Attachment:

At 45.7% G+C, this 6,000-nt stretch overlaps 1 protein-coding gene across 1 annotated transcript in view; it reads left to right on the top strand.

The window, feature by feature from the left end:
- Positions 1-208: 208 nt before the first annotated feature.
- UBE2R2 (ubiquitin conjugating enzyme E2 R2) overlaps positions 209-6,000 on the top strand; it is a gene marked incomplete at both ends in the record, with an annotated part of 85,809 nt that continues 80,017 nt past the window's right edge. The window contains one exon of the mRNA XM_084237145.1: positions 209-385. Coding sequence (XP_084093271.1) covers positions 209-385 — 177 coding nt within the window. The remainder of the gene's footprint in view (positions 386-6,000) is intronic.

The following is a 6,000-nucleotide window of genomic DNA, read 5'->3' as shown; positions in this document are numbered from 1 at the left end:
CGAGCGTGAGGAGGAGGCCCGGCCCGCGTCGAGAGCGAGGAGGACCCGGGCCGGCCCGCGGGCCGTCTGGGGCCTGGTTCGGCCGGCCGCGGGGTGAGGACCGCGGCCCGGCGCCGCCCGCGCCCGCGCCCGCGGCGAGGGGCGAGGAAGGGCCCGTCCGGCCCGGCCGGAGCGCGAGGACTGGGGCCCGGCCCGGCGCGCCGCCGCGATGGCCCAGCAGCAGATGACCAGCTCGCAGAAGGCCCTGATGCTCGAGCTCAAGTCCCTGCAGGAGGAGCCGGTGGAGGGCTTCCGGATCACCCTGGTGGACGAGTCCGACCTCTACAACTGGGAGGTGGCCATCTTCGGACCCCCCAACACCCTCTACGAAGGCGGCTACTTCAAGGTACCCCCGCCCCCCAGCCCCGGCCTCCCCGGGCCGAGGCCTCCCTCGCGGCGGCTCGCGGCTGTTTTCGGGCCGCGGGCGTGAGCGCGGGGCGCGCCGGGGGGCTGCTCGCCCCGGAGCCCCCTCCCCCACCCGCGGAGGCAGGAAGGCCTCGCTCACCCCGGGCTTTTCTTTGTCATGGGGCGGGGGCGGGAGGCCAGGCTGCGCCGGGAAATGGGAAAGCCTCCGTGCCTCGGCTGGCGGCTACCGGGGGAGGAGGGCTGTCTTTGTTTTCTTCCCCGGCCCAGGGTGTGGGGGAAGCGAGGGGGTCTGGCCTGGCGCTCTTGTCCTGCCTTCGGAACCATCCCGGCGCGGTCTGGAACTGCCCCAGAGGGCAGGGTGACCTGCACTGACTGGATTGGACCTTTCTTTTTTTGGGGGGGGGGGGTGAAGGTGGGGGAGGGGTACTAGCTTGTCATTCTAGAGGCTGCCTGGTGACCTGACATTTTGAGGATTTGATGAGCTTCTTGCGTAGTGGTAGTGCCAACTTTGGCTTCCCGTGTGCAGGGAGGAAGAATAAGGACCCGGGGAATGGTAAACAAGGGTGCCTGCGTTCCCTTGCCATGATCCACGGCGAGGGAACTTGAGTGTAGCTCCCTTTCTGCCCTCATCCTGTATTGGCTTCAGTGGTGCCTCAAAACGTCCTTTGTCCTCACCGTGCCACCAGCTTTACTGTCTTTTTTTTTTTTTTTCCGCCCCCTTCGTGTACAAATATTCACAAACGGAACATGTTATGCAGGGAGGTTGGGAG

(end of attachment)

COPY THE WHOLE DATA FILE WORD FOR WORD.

At 45.7% G+C, this 6,000-nt stretch overlaps 1 protein-coding gene across 1 annotated transcript in view; it reads left to right on the top strand.

The window, feature by feature from the left end:
- Positions 1-208: 208 nt before the first annotated feature.
- UBE2R2 (ubiquitin conjugating enzyme E2 R2) overlaps positions 209-6,000 on the top strand; it is a gene marked incomplete at both ends in the record, with an annotated part of 85,809 nt that continues 80,017 nt past the window's right edge. The window contains one exon of the mRNA XM_084237145.1: positions 209-385. Coding sequence (XP_084093271.1) covers positions 209-385 — 177 coding nt within the window. The remainder of the gene's footprint in view (positions 386-6,000) is intronic.

The following is a 6,000-nucleotide window of genomic DNA, read 5'->3' as shown; positions in this document are numbered from 1 at the left end:
CGAGCGTGAGGAGGAGGCCCGGCCCGCGTCGAGAGCGAGGAGGACCCGGGCCGGCCCGCGGGCCGTCTGGGGCCTGGTTCGGCCGGCCGCGGGGTGAGGACCGCGGCCCGGCGCCGCCCGCGCCCGCGCCCGCGGCGAGGGGCGAGGAAGGGCCCGTCCGGCCCGGCCGGAGCGCGAGGACTGGGGCCCGGCCCGGCGCGCCGCCGCGATGGCCCAGCAGCAGATGACCAGCTCGCAGAAGGCCCTGATGCTCGAGCTCAAGTCCCTGCAGGAGGAGCCGGTGGAGGGCTTCCGGATCACCCTGGTGGACGAGTCCGACCTCTACAACTGGGAGGTGGCCATCTTCGGACCCCCCAACACCCTCTACGAAGGCGGCTACTTCAAGGTACCCCCGCCCCCCAGCCCCGGCCTCCCCGGGCCGAGGCCTCCCTCGCGGCGGCTCGCGGCTGTTTTCGGGCCGCGGGCGTGAGCGCGGGGCGCGCCGGGGGGCTGCTCGCCCCGGAGCCCCCTCCCCCACCCGCGGAGGCAGGAAGGCCTCGCTCACCCCGGGCTTTTCTTTGTCATGGGGCGGGGGCGGGAGGCCAGGCTGCGCCGGGAAATGGGAAAGCCTCCGTGCCTCGGCTGGCGGCTACCGGGGGAGGAGGGCTGTCTTTGTTTTCTTCCCCGGCCCAGGGTGTGGGGGAAGCGAGGGGGTCTGGCCTGGCGCTCTTGTCCTGCCTTCGGAACCATCCCGGCGCGGTCTGGAACTGCCCCAGAGGGCAGGGTGACCTGCACTGACTGGATTGGACCTTTCTTTTTTTGGGGGGGGGGGGTGAAGGTGGGGGAGGGGTACTAGCTTGTCATTCTAGAGGCTGCCTGGTGACCTGACATTTTGAGGATTTGATGAGCTTCTTGCGTAGTGGTAGTGCCAACTTTGGCTTCCCGTGTGCAGGGAGGAAGAATAAGGACCCGGGGAATGGTAAACAAGGGTGCCTGCGTTCCCTTGCCATGATCCACGGCGAGGGAACTTGAGTGTAGCTCCCTTTCTGCCCTCATCCTGTATTGGCTTCAGTGGTGCCTCAAAACGTCCTTTGTCCTCACCGTGCCACCAGCTTTACTGTCTTTTTTTTTTTTTTTCCGCCCCCTTCGTGTACAAATATTCACAAACGGAACATGTTATGCAGGGAGGTTGGGAG